WASHINGTON, D.C. (Wednesday, June 15, 2011) - High-level members of the Obama Administration will gather with leaders from the biopharmaceutical and global health communities at the Partnering for Global Health Forum on June 27 to discuss ways to speed the development of new medical tools — drugs, vaccines and diagnostics — to address the most persistent challenges in global health.
Dr. Francis Collins, Director of the National Institutes of Health, will deliver a keynote address on how ground-breaking innovations in biotechnology can save lives in the world’s poorest countries. Leading panelists from around the world will also offer insights on how life-saving products are transformed from ideas in the world’s laboratories to new drugs, vaccines and diagnostics for patients in developing countries. Speakers include Dr. Rajiv Shah, Administrator of USAID, Dr. Regina Rabinovich, Director of the Infectious Diseases Program at the Bill & Melinda Gates Foundation and Dr. Hassan Mshinda, Director General of the Tanzanian Commission for Science and Technology.
“While biomedical innovation has led to new diagnostics and treatments that have saved millions of lives, the challenges of global health continue to grow,” says Dr. Collins. “To overcome these challenges, the global health community could benefit from strengthening partnerships with the biotechnology industry to transform health care in the world’s poorest countries and in our own back yards.”
The U.S. is a world leader on biotechnology and product development for neglected diseases. Based on BIO Ventures for Global Health analysis, the U.S. is home to approximately 40 percent of companies participating in neglected disease drug and vaccine development. In a 2010 publication in Nature Reviews: Drug Discovery, analysis of drugs approved by the U.S. Food & Drug Administration between 1998 and 2007 found that 33 percent of all drugs — and 48 percent of scientifically novel drugs — were of biotech or academic/biotech technology transfer origin. Recognizing the importance of engaging these companies in global health research and development, the Obama Administration has promoted investments in innovation for global development in its 2012 budget and its USAID strategy. This kind of thinking could have tremendous impact on the development of critical new tools to improve the health of people in developing countries.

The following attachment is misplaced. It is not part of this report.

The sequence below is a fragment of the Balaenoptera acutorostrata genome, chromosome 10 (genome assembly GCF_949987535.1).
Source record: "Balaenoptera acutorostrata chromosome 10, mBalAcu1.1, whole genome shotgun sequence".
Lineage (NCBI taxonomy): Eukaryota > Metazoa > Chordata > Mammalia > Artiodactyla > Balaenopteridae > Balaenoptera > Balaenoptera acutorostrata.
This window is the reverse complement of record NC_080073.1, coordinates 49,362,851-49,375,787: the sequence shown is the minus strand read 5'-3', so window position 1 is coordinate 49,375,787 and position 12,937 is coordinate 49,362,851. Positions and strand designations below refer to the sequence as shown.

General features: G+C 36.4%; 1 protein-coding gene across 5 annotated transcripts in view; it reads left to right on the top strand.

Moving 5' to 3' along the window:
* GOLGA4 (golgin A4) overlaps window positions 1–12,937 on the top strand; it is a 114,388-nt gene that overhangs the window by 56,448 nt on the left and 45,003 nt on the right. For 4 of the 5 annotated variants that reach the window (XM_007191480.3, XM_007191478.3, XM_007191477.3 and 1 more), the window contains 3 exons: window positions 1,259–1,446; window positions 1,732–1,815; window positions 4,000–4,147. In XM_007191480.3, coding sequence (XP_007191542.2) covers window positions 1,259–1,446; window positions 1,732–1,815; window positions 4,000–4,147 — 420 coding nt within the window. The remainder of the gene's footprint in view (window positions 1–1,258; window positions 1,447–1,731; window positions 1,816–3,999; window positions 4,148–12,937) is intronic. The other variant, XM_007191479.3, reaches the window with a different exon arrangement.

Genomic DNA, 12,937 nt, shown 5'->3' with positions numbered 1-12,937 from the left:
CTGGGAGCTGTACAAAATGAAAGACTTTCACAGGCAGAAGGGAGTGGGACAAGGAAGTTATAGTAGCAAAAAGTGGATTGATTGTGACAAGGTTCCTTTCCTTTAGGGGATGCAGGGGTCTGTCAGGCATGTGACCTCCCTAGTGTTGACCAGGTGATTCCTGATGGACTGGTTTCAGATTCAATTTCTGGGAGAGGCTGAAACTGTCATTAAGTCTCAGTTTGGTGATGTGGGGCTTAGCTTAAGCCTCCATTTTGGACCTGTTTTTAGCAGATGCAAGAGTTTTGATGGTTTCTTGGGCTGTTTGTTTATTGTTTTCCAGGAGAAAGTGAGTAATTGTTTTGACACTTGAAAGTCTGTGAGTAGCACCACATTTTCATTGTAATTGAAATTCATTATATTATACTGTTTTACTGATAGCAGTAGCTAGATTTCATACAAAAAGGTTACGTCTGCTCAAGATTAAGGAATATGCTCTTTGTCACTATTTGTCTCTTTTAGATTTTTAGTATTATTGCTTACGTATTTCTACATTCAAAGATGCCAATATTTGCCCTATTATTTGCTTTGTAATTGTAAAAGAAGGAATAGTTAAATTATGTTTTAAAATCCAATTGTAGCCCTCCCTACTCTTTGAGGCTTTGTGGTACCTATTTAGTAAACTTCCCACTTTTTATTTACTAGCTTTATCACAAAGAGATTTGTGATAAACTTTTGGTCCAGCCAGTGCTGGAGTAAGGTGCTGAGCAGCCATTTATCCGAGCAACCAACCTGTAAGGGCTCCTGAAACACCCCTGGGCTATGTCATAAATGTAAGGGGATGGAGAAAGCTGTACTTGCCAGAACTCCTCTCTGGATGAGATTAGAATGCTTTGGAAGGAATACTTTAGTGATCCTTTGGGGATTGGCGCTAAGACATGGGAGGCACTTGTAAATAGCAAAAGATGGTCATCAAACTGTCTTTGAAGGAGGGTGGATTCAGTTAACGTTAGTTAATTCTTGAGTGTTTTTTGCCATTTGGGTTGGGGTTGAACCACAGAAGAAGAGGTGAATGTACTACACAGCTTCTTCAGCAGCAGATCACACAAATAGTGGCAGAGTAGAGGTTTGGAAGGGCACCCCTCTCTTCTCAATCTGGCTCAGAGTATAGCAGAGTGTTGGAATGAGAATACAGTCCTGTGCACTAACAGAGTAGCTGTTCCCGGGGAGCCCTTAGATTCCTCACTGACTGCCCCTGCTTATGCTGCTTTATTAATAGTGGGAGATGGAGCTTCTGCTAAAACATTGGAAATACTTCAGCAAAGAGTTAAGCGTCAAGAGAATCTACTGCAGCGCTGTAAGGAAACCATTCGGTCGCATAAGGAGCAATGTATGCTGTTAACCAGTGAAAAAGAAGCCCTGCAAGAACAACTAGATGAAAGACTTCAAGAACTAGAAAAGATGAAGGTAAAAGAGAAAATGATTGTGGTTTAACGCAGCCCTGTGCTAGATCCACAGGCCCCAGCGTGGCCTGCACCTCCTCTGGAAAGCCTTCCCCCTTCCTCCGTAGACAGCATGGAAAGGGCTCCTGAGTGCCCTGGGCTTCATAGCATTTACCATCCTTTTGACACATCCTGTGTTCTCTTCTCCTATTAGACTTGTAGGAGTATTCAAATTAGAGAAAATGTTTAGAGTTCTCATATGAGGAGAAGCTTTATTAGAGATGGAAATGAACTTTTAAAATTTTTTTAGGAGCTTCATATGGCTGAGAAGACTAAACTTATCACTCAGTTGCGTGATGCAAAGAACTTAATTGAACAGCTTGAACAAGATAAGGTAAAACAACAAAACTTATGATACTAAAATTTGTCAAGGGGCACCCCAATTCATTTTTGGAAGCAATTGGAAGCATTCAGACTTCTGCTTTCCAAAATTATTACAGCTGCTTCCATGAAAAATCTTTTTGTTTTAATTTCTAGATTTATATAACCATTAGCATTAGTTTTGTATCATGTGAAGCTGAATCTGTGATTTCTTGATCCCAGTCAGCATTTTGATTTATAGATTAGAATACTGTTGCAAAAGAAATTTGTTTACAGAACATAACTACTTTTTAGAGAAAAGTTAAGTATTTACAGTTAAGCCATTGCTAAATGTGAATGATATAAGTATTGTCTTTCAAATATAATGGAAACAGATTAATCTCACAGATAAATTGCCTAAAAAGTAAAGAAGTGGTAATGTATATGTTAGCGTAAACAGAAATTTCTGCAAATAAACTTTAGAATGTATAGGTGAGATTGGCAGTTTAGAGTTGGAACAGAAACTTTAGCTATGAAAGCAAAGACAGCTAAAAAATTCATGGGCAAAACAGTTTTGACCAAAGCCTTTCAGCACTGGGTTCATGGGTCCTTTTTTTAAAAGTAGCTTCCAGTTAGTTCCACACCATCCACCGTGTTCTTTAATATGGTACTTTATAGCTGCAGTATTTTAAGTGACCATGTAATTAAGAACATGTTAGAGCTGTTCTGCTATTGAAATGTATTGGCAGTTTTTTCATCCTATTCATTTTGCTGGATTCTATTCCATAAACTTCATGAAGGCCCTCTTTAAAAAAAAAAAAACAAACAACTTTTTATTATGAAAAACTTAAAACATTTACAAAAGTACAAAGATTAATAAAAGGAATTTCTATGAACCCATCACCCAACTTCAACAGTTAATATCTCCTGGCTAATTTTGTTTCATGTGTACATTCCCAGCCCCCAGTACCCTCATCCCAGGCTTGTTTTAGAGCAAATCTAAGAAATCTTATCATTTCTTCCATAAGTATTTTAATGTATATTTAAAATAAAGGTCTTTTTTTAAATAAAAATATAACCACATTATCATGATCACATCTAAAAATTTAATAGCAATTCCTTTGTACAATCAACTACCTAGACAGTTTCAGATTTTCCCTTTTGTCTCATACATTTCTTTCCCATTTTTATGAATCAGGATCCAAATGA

“We believe the Obama administration’s new approach to innovation can help drive biotech engagement in global health research and development,” says Dr. Melinda Moree, CEO of BIO Ventures for Global Health. “The Partnering for Global Health Forum provides an opportunity for governments, biotech companies and the global health community to figure out how to make this a reality, including new incentives and prizes that can drive innovation and help meet the health needs of the world’s poor.
Co-located with the BIO International Convention, the Partnering for Global Health Forum is jointly organized by BIO Ventures for Global Health and the Biotechnology Industry Organization. The Forum will be held at the Walter E. Washington Convention Center in Washington, D.C. on 27 June 2011.
About BIO Ventures for Global Health
BIO Ventures for Global Health (BVGH) is a non-profit organization whose mission is to save lives by accelerating the development of novel drugs, vaccines, and diagnostics coming from biotechnology industry that address the unmet medical needs of the developing world.